The way forward with Wagyu
11 December 2015
Wagyu success story
North-west NSW Wagyu producers Jason and Ann Lewis market their own boneless, boxed Wagyu under the JAC Wagyu brand and consider themselves an MLA CoMarketing Program success story.
Since launching their brand in 2012, the Bingara couple has seen meat sales go from zero to more than $1 million last year.
In 2013, JAC Wagyu became the sole supplier of Wagyu to Coles’ Next Generation stores nationwide and they have doubled their processing numbers in the past 12 months. They’ve also been able to share a little of their success with other Wagyu producers, buying in cattle when necessary to fill production gaps.
Funding in action
Ann and Jason applied for MLA collaborative marketing funding in 2012, using it to attend their first trade show, set up a website and develop packaging and branding.
“Without the funding, we may have not considered attending our first Good Food and Wine Show because it was very expensive – it cost about $12,000 to attend,” Jason said.
“But that show and others have resulted in us picking up some very substantial customers.”
The first round of funding also helped pay for the development of the JAC Wagyu website, which cost about $10,000 and helped promote the company’s unique business proposition.
“Unlike most Wagyu producers, who export about 90% of their product, we only export about 10%,” Jason said.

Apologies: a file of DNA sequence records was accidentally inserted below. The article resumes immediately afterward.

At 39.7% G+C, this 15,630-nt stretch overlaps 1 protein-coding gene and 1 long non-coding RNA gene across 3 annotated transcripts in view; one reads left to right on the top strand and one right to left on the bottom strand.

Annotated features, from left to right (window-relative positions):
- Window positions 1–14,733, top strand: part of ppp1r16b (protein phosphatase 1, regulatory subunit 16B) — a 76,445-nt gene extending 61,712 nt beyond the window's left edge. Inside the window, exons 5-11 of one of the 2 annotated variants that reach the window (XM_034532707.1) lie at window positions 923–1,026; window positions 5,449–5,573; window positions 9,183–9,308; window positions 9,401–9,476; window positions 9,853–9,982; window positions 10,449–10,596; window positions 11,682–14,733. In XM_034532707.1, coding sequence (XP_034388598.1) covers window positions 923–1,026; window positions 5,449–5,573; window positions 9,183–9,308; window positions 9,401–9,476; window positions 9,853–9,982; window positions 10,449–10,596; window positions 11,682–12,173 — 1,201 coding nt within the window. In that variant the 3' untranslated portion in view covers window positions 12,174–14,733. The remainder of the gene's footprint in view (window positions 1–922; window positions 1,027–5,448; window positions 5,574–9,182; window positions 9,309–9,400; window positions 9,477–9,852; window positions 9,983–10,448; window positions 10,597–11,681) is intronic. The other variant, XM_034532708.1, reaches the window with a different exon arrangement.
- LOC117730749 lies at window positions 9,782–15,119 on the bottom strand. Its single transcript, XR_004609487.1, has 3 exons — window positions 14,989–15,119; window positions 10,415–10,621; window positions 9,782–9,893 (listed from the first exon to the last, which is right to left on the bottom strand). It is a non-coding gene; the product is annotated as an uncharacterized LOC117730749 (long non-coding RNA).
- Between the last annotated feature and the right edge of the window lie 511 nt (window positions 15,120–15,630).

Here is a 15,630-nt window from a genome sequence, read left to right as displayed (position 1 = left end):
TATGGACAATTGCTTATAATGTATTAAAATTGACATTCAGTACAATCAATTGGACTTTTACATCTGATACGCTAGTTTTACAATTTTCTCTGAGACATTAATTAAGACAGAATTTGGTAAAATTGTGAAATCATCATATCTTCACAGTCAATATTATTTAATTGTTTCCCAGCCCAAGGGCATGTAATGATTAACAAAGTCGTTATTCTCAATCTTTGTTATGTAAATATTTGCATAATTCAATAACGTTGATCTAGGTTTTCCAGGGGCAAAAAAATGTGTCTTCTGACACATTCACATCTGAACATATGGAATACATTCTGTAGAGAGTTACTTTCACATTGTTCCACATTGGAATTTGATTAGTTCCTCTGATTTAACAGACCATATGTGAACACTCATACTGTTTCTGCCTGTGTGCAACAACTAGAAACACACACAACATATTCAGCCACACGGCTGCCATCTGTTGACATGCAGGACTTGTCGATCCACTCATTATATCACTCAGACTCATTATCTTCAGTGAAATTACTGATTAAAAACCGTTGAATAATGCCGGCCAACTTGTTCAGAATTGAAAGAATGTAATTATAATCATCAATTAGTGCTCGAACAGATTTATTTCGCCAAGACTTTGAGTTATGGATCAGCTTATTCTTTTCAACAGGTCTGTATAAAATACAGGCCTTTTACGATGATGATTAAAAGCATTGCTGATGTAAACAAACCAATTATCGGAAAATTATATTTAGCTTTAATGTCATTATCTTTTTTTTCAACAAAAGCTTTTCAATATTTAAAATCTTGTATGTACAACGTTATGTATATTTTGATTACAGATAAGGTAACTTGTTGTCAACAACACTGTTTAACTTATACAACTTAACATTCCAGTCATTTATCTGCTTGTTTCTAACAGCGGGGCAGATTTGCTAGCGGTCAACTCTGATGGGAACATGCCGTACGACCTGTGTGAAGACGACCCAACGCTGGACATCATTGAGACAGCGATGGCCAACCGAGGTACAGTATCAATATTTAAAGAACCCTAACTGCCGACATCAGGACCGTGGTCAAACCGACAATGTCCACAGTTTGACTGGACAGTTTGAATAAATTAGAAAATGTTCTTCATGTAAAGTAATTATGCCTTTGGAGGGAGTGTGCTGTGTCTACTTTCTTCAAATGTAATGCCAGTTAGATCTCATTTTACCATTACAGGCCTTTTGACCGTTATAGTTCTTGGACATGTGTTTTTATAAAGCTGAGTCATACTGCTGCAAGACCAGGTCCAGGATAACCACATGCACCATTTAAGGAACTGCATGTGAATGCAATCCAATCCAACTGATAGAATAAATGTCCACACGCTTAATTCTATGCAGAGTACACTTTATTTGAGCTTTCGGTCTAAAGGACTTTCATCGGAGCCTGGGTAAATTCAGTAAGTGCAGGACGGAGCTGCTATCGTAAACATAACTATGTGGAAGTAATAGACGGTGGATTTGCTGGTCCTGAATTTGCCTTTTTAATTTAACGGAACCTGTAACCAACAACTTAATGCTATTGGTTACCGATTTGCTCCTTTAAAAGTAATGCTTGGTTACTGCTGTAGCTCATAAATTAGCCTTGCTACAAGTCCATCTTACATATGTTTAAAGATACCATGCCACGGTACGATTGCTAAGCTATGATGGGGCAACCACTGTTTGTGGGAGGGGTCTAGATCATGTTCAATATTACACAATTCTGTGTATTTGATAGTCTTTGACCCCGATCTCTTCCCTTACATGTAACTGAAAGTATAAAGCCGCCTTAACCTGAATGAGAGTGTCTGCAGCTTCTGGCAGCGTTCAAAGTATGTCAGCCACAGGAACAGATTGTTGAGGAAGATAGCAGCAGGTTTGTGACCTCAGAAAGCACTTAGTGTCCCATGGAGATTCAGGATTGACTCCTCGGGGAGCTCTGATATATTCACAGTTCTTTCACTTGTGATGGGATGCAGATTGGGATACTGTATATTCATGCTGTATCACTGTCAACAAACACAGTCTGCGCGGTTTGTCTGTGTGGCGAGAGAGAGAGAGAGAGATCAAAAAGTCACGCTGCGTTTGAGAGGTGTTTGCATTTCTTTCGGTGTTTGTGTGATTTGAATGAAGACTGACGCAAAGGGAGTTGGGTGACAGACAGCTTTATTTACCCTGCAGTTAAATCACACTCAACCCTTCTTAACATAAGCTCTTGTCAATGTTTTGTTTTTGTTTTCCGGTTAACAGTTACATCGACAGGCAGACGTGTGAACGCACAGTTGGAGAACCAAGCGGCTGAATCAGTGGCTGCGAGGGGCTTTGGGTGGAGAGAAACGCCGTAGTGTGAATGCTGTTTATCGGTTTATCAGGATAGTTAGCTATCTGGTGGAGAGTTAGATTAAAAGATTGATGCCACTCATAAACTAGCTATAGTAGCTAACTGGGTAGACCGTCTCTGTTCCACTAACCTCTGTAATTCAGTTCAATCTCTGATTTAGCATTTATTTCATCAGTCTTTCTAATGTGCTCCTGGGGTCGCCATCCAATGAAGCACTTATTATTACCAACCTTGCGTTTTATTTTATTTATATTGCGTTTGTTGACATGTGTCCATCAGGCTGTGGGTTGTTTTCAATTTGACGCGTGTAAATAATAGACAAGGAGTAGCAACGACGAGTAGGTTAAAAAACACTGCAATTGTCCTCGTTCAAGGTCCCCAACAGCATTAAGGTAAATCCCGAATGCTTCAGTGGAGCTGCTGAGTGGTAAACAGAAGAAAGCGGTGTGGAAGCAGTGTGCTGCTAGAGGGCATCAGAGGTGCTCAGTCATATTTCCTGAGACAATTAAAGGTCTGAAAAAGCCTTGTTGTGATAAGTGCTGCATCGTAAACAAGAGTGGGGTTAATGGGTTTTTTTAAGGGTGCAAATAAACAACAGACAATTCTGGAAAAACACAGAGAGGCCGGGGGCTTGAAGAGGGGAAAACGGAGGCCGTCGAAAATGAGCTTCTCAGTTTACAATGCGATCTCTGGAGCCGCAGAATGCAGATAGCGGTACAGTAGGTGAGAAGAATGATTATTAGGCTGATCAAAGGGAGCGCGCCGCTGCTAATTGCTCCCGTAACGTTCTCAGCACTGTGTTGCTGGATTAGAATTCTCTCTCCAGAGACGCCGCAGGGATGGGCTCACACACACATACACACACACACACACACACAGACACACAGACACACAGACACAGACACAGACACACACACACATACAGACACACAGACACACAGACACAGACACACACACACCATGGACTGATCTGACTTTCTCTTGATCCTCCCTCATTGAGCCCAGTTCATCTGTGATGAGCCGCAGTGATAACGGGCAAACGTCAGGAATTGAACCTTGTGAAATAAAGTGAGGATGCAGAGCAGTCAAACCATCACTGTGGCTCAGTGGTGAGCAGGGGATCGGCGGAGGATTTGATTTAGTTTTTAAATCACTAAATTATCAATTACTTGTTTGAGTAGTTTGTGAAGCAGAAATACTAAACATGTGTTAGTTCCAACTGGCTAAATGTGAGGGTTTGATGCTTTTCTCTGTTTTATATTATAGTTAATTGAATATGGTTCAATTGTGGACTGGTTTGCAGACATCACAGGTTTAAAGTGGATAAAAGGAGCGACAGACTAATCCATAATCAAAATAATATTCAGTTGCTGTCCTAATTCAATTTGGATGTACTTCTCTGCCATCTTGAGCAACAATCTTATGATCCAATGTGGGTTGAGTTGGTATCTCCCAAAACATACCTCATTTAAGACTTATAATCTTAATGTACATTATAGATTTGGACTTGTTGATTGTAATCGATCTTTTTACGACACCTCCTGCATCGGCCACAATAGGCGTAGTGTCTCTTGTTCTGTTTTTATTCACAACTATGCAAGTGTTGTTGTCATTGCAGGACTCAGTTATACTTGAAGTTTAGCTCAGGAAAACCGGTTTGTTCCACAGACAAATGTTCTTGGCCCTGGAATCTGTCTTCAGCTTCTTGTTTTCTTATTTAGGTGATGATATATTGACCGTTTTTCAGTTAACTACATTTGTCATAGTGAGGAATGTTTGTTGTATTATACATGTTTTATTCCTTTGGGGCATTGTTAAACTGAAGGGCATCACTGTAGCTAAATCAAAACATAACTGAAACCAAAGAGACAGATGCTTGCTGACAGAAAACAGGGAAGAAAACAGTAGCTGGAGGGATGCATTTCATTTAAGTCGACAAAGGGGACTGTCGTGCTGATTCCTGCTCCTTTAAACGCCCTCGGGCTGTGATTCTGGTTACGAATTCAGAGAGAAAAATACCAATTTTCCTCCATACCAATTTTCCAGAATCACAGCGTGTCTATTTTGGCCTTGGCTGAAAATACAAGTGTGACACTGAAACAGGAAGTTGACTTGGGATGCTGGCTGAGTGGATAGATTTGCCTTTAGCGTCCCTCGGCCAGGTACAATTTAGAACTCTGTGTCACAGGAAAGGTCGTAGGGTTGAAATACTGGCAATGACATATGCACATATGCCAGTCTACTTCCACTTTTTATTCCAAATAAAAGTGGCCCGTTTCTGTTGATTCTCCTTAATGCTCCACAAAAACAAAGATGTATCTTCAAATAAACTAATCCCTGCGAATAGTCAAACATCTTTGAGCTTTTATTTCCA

“We built the website and set up delivery systems to enable us to deliver weekly to retail and wholesale customers in the eastern states.
“Coles picked up on that and now we deliver direct to 12 stores.”
Subsequent CoMarketing Program funds have helped develop packaging for new products, including JAC Wagyu rendered fat, which is now available in all Coles stores in the eastern states.
Keeping up with demand
Ann and Jason introduced Wagyu bulls to their Angus herd about 11 years ago. Now, with Jason’s parents, John and Lynne, they run about 500 Angus cows, 50 full-blood Wagyu cows and 14 full-blood Wagyu bulls.
The cattle are paddock raised, eating a mix of pastures, forage crops and grain, and are killed at 2½-3 years of age, at a carcase weight of 400kg.
JAC Wagyu Farms produces about 600 head a year of predominantly F1 Wagyu, with about 10% full-blood.
“At the moment, we’re only processing around half those – 30 a month. Twelve months ago, we were only processing a quarter,” Jason said.
“The remainder are sold directly to Japan in the live export trade or to local feedlots.
“Demand is high enough that we could process all our cattle if we could afford to feed them, but we need the cash flow. We have to grow at a sustainable rate.”
MLA’s CoMarketing Program was launched in July 2014, replacing the Industry Collaborative Agreement (ICA) program with one requiring more rigorous assessment and reporting procedures.
The program is open to Australian beef, veal, sheepmeat and goatmeat brand owners and aims to help create customer loyalty and sustainable brand growth.
In its first year of operation, the program provided about $2.2 million in marketing activity funding to 50 beef companies and 18 sheepmeat companies, supporting 186 beef brands and 32 sheepmeat brands.
Jason and Ann Lewis
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